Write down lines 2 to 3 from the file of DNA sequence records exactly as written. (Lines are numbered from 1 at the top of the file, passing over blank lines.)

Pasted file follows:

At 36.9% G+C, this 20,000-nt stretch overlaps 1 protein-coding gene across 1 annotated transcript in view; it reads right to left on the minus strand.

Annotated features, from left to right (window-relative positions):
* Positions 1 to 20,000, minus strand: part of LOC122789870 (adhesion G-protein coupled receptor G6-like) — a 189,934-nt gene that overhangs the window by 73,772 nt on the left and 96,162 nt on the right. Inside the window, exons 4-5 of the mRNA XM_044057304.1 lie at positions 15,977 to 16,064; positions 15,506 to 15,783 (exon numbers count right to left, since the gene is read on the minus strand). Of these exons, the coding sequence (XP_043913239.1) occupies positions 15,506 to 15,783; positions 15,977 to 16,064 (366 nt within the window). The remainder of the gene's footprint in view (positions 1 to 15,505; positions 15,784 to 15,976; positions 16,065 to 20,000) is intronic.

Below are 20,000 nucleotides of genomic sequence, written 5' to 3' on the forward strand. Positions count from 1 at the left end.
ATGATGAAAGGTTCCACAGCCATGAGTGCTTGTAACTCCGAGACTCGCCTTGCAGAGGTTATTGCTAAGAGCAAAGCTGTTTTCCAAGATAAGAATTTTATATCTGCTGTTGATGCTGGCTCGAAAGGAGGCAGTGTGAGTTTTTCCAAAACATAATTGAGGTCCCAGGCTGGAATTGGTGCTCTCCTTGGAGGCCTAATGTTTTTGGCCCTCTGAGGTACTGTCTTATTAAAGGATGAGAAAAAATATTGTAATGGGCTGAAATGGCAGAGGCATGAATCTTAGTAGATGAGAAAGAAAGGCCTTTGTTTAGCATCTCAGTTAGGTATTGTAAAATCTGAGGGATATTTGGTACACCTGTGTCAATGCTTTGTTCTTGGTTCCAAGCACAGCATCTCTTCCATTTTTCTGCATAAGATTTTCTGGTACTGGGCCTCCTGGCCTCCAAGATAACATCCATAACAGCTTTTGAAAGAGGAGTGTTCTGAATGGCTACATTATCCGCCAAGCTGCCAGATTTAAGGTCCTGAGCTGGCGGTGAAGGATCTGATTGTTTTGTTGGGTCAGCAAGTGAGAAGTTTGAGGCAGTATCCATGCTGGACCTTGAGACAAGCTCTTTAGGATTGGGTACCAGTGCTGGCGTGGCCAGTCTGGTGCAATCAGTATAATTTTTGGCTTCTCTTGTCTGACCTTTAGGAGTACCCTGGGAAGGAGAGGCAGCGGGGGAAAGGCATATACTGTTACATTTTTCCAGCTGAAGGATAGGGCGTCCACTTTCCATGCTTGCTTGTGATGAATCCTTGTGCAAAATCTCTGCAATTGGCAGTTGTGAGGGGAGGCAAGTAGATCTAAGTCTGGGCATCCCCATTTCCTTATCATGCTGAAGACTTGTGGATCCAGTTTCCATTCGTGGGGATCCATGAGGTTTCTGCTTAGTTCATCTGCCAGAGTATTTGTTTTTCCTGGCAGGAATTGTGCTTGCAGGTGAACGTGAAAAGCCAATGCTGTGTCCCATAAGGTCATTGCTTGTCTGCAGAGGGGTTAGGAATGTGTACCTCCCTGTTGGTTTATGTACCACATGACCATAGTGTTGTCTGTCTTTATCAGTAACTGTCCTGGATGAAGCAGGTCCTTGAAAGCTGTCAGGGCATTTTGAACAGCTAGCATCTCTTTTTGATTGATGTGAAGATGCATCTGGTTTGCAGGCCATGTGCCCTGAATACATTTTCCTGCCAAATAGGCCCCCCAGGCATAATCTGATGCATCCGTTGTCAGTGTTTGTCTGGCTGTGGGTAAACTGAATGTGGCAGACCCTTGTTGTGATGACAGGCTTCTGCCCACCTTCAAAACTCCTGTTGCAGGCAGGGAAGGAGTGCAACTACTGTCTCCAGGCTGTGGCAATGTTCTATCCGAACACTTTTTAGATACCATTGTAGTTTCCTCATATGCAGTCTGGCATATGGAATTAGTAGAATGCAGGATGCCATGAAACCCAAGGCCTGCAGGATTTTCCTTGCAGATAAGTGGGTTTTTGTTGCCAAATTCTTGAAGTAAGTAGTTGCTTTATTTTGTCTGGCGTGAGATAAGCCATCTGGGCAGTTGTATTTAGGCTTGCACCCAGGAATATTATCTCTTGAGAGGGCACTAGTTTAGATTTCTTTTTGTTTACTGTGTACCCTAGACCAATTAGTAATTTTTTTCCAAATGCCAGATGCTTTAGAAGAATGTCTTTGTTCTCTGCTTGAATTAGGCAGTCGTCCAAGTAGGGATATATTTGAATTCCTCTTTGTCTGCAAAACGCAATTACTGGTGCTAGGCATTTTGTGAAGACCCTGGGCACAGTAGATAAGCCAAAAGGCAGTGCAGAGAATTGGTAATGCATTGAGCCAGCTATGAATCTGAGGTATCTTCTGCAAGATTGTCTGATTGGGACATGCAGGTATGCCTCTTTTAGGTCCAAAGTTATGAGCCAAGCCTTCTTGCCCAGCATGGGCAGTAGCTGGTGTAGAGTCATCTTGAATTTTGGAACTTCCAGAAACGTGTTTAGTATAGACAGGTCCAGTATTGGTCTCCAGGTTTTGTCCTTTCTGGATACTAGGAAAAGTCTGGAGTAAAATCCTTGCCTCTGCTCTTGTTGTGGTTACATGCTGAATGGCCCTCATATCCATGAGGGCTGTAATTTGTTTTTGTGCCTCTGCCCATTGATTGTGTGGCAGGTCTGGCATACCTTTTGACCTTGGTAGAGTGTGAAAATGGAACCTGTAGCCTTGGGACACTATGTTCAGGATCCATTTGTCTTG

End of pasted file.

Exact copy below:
Annotated features, from left to right (window-relative positions):
* Positions 1 to 20,000, minus strand: part of LOC122789870 (adhesion G-protein coupled receptor G6-like) — a 189,934-nt gene that overhangs the window by 73,772 nt on the left and 96,162 nt on the right. Inside the window, exons 4-5 of the mRNA XM_044057304.1 lie at positions 15,977 to 16,064; positions 15,506 to 15,783 (exon numbers count right to left, since the gene is read on the minus strand). Of these exons, the coding sequence (XP_043913239.1) occupies positions 15,506 to 15,783; positions 15,977 to 16,064 (366 nt within the window). The remainder of the gene's footprint in view (positions 1 to 15,505; positions 15,784 to 15,976; positions 16,065 to 20,000) is intronic.